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Women, men and work Women, men and work: Rural livelihoods in south-eastern Zimbabwe

Edited by Paul Hebinck and Michael Bourdillon
Published by Weaver Press Ltd.
Distributed by African Books Collective, The Jam Factory, 27 Park End Street Oxford, OX1 1HU, UK
2001, 168pp, ISBN 0779220030 (Pb), £14.95

This collection of seven research projects from south-eastern Zimbabwe will be helpful, particularly to students of rural development, in putting some flesh on the bones of what a 'livelihood strategy' really is. The projects succeed in getting down to the nitty-gritty of survival among different groups of people whose livelihoods depend on, among other things, bark-fibre craft, millet processing, sugar and prostitution. One of the studies looks at the importance of children's labour contribution within a family, a useful snapshot for those working in child-based development in southern Africa. Each study includes a straightforward description of the research methodology and sensible presentation and analysis of the main findings.

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By Nicola Frost
Published by Oxfam - Country Profiles series
2002, 96pp, ISBN 0 85598 481 3(Pb), £6.95

The 10-page chapter on agriculture in this profile of Indonesia is heavily critical of the policies of the Green Revolution era, accepting the threefold increase in production but lamenting the environmental and social cost. Since the mid '90s, national rice production has been in decline, faced with high costs of imported fertilizer and increased competition from cheap imported rice. Many small scale farmers, forced into debt, have lost their land. On Java, where 60% of the national rice crop is produced, between 40,000 and 50,000 hectares of rice fields are converted for non-agricultural purposes every year.

This chapter champions the small, organic farmer and the farming groups that have come into being to provide mutual support. The greater part of the book concentrates on the political, social, environmental and economic history of the islands to the present day. It is written, as one would expect, from the perspective of the publisher which focuses on poor and marginalised communities, human rights (especially of indigenous peoples), democracy, governance and gender equality.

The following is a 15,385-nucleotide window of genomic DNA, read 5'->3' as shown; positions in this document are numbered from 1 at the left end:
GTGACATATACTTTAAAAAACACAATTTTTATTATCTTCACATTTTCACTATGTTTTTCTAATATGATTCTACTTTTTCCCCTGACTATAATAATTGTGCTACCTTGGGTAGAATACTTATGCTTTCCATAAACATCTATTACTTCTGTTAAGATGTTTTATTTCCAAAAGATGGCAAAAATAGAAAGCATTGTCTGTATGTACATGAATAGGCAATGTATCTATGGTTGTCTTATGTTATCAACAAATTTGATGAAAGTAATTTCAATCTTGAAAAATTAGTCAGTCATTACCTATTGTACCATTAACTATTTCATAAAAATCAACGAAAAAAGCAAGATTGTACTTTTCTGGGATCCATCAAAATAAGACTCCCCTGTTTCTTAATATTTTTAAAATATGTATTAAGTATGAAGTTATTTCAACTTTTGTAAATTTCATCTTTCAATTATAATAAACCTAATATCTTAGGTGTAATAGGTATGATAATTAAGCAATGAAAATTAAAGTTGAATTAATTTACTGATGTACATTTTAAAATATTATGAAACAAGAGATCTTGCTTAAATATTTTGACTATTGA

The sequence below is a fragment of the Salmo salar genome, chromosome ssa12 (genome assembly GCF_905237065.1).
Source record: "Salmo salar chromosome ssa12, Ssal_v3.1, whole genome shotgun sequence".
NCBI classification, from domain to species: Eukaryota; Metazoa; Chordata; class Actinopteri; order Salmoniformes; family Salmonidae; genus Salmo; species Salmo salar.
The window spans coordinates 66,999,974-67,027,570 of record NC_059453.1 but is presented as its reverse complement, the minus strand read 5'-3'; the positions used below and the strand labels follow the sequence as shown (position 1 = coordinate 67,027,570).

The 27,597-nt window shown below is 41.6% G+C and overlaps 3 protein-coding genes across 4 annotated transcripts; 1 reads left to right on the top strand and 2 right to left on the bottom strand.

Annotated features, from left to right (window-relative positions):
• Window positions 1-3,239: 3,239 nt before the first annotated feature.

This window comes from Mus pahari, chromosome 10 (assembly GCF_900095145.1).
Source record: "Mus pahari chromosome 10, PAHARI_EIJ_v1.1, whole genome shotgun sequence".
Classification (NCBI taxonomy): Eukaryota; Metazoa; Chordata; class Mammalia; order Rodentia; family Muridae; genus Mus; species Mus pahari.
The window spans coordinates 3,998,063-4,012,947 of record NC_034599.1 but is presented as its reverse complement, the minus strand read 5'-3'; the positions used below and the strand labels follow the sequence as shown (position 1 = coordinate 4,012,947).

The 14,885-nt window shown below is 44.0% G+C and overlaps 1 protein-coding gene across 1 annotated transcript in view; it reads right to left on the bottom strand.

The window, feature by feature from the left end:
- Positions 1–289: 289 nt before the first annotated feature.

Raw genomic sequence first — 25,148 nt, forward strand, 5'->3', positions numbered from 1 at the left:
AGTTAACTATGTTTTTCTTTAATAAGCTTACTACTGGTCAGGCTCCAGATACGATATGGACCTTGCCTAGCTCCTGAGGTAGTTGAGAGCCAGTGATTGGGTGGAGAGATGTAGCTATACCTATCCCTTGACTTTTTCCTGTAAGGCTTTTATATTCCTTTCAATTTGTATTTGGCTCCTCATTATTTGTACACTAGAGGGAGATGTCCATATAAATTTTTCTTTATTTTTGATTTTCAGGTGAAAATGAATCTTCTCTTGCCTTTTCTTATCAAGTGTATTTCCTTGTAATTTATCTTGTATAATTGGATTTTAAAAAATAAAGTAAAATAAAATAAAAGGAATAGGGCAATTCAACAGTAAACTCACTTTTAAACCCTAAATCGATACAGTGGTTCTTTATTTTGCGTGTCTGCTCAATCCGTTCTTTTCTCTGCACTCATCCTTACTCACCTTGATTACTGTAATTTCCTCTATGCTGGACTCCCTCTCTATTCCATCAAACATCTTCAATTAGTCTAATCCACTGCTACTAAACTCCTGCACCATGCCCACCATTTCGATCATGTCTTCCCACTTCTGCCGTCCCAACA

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Tapping the green marketTapping the green market: Certification and management of non-timber forest products

Edited by Patricia Shanley, Alan Robert Pierce, Sarah A. Laird, S.Abraham Guillén
Published by Earthscan
2002, 456pp, ISBN 1 85383 810 1(Pb), £24.95

Non timber forest products have long been undervalued by all but those who depend upon them. But the liberalization of international trade has created both opportunities for greater exploitation, and challenges to their sustainable use. Certification is increasingly used to foster responsible stewardship of all types of resources including wood, through labelling, marketing and premium prices. Can the same tool be used to protect non timber forest products and their traditional harvesters?

This book examines the options, bearing in mind that only where consumers are sufficiently wealthy and environmentally concerned (e.g. consumers in Europe) will certification have any real impact. In effect this rules out most non timber forest products consumed around the world. Furthermore, the level of organization required by certification programmes, and their cost, will prevent most harvesters from participating. Despite these cautions, the book covers the current state and future prospects of certification, the development of general guidelines, profiles of a number of individual non timber forest products and the prospects for their certification. Further chapters deal with ecological, social, technical and marketing issues. This book is easy and enjoyable to read with much fascinating historical background to the rise and fall in popularity of the featured plants.

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Water - local level managementWater - local level management

By David B Brooks
Published by International Development Research Centre (IDRC)
2002, 70pp, ISBN 0 88936 996 8(Pb), $15

This booklet is neither a treatise in hydrology nor an essay in resource economics. It is a summary of relevant findings from lessons learned in 30 years of applied research supported by Canada's International Development Research Centre. It highlights lessons learned that should be immediately useful for making better management and policy decisions in future.